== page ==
Watch CBS News

Feds bust dark web marketplace that sold $430 million in fake money, drugs and more

CBS News Live
CBS News Chicago Live

Federal prosecutors have charged two men with running a dark web marketplace that allowed customers to purchase counterfeit money and other illegal goods, including drugs and stolen credit card information, worth more than $430 million.

Thomas Pavey, also known as "Dopenugget," 38, of Ormond Beach, Fla., and Raheim Hamilton, also known as "Sydney" and "Zero Angel," 28, of Suffolk, Va., owned and operated Empire Market from 2018 to 2020, prosecutors said. 

The indictment charges Pavey and Hamilton with conspiring with each other and others to engage in drug trafficking, computer fraud, access device fraud, counterfeiting, and money laundering.

According to the indictment, unnamed customers, including one who lived in Northern Illinois, placed multiple orders for counterfeit money. 

Prosecutors said Pavey and Hamilton told customers about features designed to thwart counterfeit detection tools and make counterfeit currency appear to be genuine currency.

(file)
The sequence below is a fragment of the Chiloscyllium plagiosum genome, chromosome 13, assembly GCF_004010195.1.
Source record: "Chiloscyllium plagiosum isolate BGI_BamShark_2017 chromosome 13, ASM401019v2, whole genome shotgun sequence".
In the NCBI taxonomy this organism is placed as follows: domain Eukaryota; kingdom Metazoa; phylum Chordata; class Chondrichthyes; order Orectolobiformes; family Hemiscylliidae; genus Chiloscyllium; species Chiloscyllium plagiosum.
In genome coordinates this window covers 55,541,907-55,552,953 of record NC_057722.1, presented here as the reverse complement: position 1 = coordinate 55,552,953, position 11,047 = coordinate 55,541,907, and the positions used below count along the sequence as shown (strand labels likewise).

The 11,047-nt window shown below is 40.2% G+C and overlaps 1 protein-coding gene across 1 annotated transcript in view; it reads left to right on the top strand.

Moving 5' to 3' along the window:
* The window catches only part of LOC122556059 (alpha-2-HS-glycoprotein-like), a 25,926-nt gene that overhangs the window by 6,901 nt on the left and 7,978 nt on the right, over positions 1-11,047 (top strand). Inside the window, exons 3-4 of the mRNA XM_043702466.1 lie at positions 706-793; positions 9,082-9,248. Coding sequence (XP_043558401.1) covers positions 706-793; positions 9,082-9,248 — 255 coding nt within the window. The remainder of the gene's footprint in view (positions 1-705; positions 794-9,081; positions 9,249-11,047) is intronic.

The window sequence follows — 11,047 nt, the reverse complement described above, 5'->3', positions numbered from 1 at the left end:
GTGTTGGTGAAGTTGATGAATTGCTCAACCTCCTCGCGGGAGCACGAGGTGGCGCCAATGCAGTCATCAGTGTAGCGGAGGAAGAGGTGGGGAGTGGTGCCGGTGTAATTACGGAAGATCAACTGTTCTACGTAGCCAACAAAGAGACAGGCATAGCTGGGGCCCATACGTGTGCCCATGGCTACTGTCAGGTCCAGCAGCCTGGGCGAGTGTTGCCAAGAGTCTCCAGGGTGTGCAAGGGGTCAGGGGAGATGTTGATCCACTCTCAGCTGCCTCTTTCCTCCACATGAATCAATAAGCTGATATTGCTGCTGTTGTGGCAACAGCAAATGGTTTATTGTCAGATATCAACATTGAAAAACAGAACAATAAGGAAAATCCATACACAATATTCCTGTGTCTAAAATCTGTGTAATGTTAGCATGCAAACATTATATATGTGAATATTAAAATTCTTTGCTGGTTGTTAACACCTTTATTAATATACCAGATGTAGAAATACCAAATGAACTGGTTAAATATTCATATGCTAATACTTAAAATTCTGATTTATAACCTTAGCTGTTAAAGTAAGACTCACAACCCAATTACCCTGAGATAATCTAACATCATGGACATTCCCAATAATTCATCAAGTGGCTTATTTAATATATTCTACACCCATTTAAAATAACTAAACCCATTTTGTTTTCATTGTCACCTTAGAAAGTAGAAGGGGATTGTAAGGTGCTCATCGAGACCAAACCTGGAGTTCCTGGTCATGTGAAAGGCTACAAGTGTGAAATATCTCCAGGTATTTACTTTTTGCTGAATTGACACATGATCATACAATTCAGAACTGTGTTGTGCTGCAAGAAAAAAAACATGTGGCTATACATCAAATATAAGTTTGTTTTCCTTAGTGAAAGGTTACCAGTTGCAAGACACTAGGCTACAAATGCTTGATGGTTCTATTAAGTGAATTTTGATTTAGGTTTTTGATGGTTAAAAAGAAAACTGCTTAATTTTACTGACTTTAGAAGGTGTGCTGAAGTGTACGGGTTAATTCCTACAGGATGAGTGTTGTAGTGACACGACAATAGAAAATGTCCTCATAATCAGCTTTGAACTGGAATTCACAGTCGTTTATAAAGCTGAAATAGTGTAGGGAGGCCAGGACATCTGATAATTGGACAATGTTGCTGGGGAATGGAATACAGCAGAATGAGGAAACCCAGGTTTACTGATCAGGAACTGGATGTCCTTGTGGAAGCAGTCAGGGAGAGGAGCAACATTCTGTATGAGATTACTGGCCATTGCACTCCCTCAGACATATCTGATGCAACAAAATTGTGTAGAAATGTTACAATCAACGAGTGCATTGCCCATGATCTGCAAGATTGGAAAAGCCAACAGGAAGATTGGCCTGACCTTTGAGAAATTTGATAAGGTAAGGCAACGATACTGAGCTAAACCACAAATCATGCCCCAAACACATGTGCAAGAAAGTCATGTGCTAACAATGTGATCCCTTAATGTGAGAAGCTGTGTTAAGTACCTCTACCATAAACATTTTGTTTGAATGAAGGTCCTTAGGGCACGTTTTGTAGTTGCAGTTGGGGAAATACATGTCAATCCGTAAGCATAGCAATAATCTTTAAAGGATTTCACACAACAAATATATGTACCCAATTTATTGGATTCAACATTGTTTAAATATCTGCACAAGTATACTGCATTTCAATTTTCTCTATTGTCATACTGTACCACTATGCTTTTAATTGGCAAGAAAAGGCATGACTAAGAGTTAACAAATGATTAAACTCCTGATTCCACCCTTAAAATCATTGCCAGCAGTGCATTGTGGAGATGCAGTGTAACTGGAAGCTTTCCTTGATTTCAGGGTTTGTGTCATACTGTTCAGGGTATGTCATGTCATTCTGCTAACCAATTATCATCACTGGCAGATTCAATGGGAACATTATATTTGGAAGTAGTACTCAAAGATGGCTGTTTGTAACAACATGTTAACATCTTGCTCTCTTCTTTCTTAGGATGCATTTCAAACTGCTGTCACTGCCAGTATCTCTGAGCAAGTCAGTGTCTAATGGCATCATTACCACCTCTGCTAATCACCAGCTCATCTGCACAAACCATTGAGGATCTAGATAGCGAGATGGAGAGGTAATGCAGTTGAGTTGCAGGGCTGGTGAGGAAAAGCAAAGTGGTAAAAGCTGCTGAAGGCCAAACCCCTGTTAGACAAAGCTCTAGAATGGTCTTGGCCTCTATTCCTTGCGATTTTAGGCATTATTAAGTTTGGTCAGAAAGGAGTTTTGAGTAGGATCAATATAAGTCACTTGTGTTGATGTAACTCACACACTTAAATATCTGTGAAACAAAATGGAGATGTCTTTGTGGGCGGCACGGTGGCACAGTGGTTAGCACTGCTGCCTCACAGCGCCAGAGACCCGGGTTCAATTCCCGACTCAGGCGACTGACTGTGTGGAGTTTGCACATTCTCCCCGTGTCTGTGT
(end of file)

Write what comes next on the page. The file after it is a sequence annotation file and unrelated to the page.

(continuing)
According to the charges, Pavey and Hamilton worked together to advertise and sell counterfeit U.S. currency on AlphaBay, a dark web marketplace for illicit goods shut down in 2017. The indictment states that they began operating Empire Market on Feb. 1, 2018.  

Thousands of vendors advertised goods and services on Empire Market, including controlled substances, compromised and stolen account credentials, stolen and counterfeit credit card information, and counterfeit currency. The controlled substances sold by vendors on Empire Market included heroin, methamphetamine, cocaine, LSD, opioids, and others.

Buyers on Empire Market could browse goods and services available by category. Categories of products and services offered on Empire Market included: "Fraud," "Drugs & Chemicals," "Counterfeit Items," and "Software & Malware," among others. These categories also had sub-categories. For example, the category "Drugs & Chemicals" included the sub-categories "Cocaine," "Heroin," "Morphine," "OxyCodone," "Prescription," "Meth," "Opium," and others.

According to the indictment, financial transactions on Empire Market used cryptocurrency to conceal the nature of the transactions and the identities of Empire Market administrators, moderators, vendors, and buyers. 

During the investigation, federal law enforcement seized cryptocurrency valued at $75 million at the time of the seizures and cash and precious metals. 

View CBS News In
CBS News App Open
Chrome Safari Continue
Be the first to know
Get browser notifications for breaking news, live events, and exclusive reporting.